Despite a long list of other projects with capacity figures as high as 25 MW, Monte Alto is the closest yet to reaching double figures in megawatts. Close behind is the 9 MW Granadilla array, the recently connected first phase of a 15 MW project in the Canary Islands, developed by the regional Institute of Technology and Renewable Energy. German developer City Solar has also connected the first 8 MW of its 20 MW Benixama array in Alicante, on the Mediterranean coast. Completion is scheduled before the end of the year. In the Murcia region, local developer Globasol is building its 14 MW Losbosillo project, though none of that capacity is yet online.

Wind to sun

Many of the remaining landmark projects belong to the big corporations that are already behind Spain’s huge wind market. Wind developer and leading turbine manufacturer Gamesa claimed 2006 to be the take-off year for its solar division, Gamesa Solar, which both develops projects and manufacturers’ modules (see below). The company recently commissioned its 3.4 MW Aznalcóllar solar allotment in Seville province, of which it will own and operate 1 MW. The remainder is owned by Spanish project partner Idesa, which plans to extend the complex to 13.5 MW.

Another wind developing major, Enerfin, which belongs to Spanish electrical engineering major Elecnor, has started building its 20 MW La Magascona project in the south-western region of Extremadura, scheduled for completion for the end of 2007. The array will use modules supplied in-house from Atersa, which Elecnor bought from America’s bankrupt Astropower in 2004.

A large-scale ‘solar garden’ ACCIONA

Similarly, wind developer and turbine firm Ecotècnia [acquired at the end of June by Alstom – Ed.], is building an 8.2 MW array in the district of Flix in the Catalonian province of Tarragona, north-east Spain, after clinching the turnkey contract with local developer Flix Solar. Ecotècnia has recently completed a double-axis solar tracking facility in the region, which it will use on the project. The company claims to have built PV arrays across Spain totalling 15 MW.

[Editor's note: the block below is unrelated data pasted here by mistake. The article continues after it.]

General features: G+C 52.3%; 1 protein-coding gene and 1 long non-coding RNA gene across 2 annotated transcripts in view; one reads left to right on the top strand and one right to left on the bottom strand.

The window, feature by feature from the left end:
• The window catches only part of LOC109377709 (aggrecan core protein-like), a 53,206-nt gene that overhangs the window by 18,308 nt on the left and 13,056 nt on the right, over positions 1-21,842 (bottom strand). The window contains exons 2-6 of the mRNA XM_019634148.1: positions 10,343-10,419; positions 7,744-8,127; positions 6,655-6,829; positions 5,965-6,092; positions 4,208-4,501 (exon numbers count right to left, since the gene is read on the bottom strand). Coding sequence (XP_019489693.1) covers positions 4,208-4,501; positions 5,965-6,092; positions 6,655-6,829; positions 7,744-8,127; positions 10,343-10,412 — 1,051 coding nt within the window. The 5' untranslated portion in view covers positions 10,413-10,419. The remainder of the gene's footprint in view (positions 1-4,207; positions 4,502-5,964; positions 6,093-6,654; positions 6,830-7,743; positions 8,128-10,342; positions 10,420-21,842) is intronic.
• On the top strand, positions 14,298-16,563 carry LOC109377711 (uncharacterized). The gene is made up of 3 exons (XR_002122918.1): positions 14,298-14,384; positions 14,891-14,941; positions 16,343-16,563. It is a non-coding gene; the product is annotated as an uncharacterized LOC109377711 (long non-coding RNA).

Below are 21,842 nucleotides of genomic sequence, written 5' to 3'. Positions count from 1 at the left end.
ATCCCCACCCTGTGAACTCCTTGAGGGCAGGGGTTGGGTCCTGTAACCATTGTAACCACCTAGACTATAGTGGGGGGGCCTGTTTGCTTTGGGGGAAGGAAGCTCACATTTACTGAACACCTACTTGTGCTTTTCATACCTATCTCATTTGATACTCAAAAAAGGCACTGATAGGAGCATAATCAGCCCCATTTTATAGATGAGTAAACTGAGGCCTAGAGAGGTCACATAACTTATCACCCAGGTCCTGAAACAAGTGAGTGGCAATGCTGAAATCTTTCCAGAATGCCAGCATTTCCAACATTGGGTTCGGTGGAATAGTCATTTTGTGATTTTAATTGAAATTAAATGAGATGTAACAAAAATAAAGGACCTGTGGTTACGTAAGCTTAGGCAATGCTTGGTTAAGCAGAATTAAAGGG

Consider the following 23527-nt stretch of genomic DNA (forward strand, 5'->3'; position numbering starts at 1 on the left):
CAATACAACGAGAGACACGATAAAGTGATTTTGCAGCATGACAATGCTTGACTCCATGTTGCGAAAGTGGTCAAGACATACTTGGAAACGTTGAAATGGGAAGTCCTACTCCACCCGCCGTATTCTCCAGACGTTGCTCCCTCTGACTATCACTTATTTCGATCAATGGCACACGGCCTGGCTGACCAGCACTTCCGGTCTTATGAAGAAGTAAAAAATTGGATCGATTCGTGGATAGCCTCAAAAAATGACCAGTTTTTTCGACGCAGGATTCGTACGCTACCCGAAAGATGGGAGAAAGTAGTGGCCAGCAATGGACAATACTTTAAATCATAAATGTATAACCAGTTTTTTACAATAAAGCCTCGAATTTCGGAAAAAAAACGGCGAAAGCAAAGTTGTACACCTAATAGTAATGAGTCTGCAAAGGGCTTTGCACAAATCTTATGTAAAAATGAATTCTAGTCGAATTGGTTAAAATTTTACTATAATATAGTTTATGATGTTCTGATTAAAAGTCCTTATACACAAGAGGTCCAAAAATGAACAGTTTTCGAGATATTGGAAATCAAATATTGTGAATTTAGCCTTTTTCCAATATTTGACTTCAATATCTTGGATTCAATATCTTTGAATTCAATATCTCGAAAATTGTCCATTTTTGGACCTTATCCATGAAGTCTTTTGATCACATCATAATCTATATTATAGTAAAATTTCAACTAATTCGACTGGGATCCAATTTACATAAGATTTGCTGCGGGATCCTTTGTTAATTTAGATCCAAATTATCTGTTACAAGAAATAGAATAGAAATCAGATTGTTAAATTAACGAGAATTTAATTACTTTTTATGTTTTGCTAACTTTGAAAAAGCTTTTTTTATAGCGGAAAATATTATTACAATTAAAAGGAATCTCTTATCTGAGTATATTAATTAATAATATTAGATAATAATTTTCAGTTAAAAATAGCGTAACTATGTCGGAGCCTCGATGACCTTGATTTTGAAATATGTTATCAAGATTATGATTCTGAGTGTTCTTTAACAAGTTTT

However, solar PV firms with no wind power experience are also gathering pace. The OPDE consortium in Navarra, with 8.8 MW of PV capacity already online, claims a development portfolio of 53 MW, with 4.1 MW of that already being built and plans to connect a further 6 MW by the end of the year. The company is currently building its so-called Solar Energy Centre in Navarra, a 60,000 m2 space centralizing development activity, as well as OPDE’s solar tracker assembly business and plant engineering services.

Growing utility stakes

Meanwhile, sector eyes are on utility Iberdrola, the world’s biggest renewables operator, with 6000 MW online, mostly from wind. Compared with that figure, the utility’s PV development stakes hardly make a dent and are mainly wrapped up in a 3 MW installation on the roof and facade of the Madrid headquarters of telephone operator Telefónica. This is the biggest PV building-integrated project in Europe, says Iberdrola. Nevertheless, anticipation regarding bigger PV action from Iberdrola was sparked by a recent announcement that it would use power lines and land space at its existing conventional power stations and substations to build large-scale arrays, though the company has given no concrete details.

Apart from that, Iberdrola’s engineering wing, Iberinco, claims to have built to completion 8.2 MW of PV capacity via turnkey contracts for third parties, with a further 21 MW currently (June 2007) under construction: namely an 11 MW extension to the 600 kW it has already built for Spanish developer client Solarig in the province of Soria, and a 10 MW project for an undisclosed client in the Talayaula district of Extremadura.

More clearly, Spain’s top utility, Endesa, recently announced ground-breaking work on the first 12.3 MW phase of a 20.1 MW array in the San Roque district, near Spain’s southernmost tip in Andalucía region. In recent press statements, Endesa said it plans to build PV arrays totalling 60 MW in Andalucía alone up to 2011. For those and other projects, Endesa has a framework deal for module supplies with Spain’s dominant manufacturer Isofotón, though neither company specifies the overall figures involved.